Obama’s Syria policy under attack

Friday 26/02/2016
Questioned strategies. President Barack Obama speaks at the Pentagon, last December.

Washington - It is rare in these days of intense partisan politics in the United States to have a convergence of views on a major policy issue but that seems to be happen­ing vis-à-vis US President Barack Obama’s Syria policy, especially in think-tank and academic communi­ties.
That trend, however, is bad news for the Obama administration be­cause the growing consensus to­wards his policy in Syria is negative.
It is not surprising that conserva­tive analysts are highly critical of Obama’s approach. Indeed, many opinion articles in opposition to the administration’s policy are written by conservatives who served in the George H.W. Bush administration, or who may be aspiring to work in a new Republican administration.
Michael Singh, who worked for the Bush administration and is now at the Washington Institute for Near East Policy, wrote such an article for the January 29th edition of the Wall Street Journal’s blog titled How US Concessions Threaten the Syria Peace Talks Before They Start.
Singh argued that, in the face of Russian air strikes and Syrian Presi­dent Bashar Assad’s military actions on the ground, “US policy positions have steadily retreated” to the point where the insistence that “Assad must go” has been replaced by “As­sad can stay through a transitional period”.
Singh said it is “short-sighted” for the Obama administration to disregard the sentiments of the Syr­ian rebels who want Assad to leave. He ominously predicted that, if the United States continues to alienate the opposition, “many may gravitate towards the groups we hoped they would fight: ISIS and al-Qaeda”.
Senior policy analyst Tzvi Kahn of the conservative-leaning Foreign Policy Initiative wrote on February 3rd: “By accepting the Russian and Iranian position that Bashar Assad can remain in power and failing to offer meaningful military support for the Syrian opposition, the United States has ensured that any negotiat­ed agreement ultimately favours the interests of Damascus and its allies.”
Kahn criticised US Secretary of State John Kerry for “effectively” de­clining to “take sides” in the conflict and implied that pushing for peace talks under the present circumstanc­es merely aids the Assad regime.
These conservative criticisms have been echoed by analysts on the other side of the political spectrum. Respected Syria scholar Steven Heydemann, a professor at Smith College who is affiliated with the more liberal-oriented Brookings In­stitution, was equally tough on the Obama administration.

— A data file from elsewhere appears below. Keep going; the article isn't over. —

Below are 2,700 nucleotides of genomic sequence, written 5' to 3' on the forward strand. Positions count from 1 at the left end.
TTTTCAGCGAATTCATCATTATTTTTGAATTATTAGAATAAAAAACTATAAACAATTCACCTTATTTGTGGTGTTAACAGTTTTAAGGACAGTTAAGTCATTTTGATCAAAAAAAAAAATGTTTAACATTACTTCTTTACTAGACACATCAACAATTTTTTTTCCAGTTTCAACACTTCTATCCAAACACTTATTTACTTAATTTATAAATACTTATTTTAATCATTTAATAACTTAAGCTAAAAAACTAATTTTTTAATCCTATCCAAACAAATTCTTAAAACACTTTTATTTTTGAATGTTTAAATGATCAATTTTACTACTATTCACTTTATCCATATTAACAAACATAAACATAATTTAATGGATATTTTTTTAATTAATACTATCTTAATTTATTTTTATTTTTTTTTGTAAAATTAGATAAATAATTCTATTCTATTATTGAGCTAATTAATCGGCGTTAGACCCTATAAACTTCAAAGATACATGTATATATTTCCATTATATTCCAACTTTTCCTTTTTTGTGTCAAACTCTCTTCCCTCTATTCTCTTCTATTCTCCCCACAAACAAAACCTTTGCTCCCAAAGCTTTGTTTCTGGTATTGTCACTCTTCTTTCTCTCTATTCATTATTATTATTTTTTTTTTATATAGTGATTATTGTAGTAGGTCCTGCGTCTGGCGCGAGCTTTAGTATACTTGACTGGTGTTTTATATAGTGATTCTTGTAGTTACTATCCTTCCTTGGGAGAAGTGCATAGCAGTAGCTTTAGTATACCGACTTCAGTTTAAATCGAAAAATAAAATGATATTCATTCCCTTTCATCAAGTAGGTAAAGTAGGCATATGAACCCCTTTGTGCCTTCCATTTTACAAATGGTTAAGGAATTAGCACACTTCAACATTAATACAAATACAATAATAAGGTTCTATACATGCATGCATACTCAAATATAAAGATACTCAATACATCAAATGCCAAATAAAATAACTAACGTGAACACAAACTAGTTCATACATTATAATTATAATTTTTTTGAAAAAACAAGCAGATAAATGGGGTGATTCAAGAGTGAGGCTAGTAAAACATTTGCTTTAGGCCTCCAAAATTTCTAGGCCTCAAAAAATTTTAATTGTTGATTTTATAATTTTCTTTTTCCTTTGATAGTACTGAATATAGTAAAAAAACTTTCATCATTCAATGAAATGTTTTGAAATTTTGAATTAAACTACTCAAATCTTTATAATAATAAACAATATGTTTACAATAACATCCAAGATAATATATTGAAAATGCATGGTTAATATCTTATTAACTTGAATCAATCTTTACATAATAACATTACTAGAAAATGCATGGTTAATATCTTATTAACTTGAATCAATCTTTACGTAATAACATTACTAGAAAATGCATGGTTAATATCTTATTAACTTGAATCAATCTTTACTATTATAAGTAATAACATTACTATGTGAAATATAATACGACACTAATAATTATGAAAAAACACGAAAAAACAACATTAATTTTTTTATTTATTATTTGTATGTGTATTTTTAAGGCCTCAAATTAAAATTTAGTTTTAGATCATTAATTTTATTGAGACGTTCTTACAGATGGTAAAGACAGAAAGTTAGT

In a February 2nd article titled The United States botched the Syria talks before they even began, Heydemann said the “recent [US] tilt towards Russia’s position on the fate of [As­sad] — accepting that he might have a role in a future political transition — has undermined prospects for suc­cess, damaged US credibility with the opposition and further eroded America’s leverage in the Middle East.”
Heydemann added that this “shift in US policy has almost certainly made a negotiated settlement in Ge­neva less likely [and] it could well spur the continued escalation of the Syrian conflict”.
And in a joint February 5th opin­ion article in the Washington Post, former US State Department offi­cial Nicholas Burns, who worked in Democratic and Republican admin­istrations; and former US ambas­sador to Iraq James Jeffrey argued that the United States has “fallen short” in “framing a clear, consist­ent and forceful strategy,” which has led to an “uncharacteristically weak negotiating position”. The stronger party, they add, is the “Russia-Iran- Hezbollah axis supporting Bashar Assad’s brutal regime.”
Burns and Jeffery called for dra­matically increasing funding for moderate Sunni and Kurdish forces opposed to Assad and the Islamic State (ISIS) and the creation of a safe zone in northern Syria to protect Syr­ian civilians “with a no-fly zone to enforce it”.
These criticisms have come at a time of mounting US government frustrations over the Syria crisis. Not only did the Geneva conference not get off the ground, as Kerry hoped, but Russia and the Assad govern­ment did not halt military operations against non-ISIS rebels, hindering Kerry’s efforts to obtain a ceasefire.
Nonetheless, the Obama admin­istration hopes to get the disparate parties to the negotiating table. It seems to believe that a call for As­sad’s immediate departure — which the rebels keenly want — would scut­tle the chances for an orderly transi­tion and the Assad government’s cooperation on a ceasefire and a ne­gotiated settlement.
What many American analysts and writers outside the US govern­ment are saying, however, is that the only way for that to happen is to change the military situation in the air and on the ground first.
That means, however, a significant ratcheting up of US military pressure against the Assad regime and Rus­sia and that is unlikely to happen because Obama’s first priority is to weaken ISIS, not Assad, despite the fact that many of the analysts see a clear link between the two.